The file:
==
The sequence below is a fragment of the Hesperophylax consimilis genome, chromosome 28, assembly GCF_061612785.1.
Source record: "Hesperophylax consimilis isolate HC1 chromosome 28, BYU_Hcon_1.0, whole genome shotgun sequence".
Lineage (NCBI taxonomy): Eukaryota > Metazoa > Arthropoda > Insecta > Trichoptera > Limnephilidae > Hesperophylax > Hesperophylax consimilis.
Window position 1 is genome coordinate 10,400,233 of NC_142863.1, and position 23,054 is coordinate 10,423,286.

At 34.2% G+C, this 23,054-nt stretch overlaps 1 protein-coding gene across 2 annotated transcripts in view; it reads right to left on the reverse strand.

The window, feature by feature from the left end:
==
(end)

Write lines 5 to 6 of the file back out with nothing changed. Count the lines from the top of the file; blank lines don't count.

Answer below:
At 34.2% G+C, this 23,054-nt stretch overlaps 1 protein-coding gene across 2 annotated transcripts in view; it reads right to left on the reverse strand.

The window, feature by feature from the left end: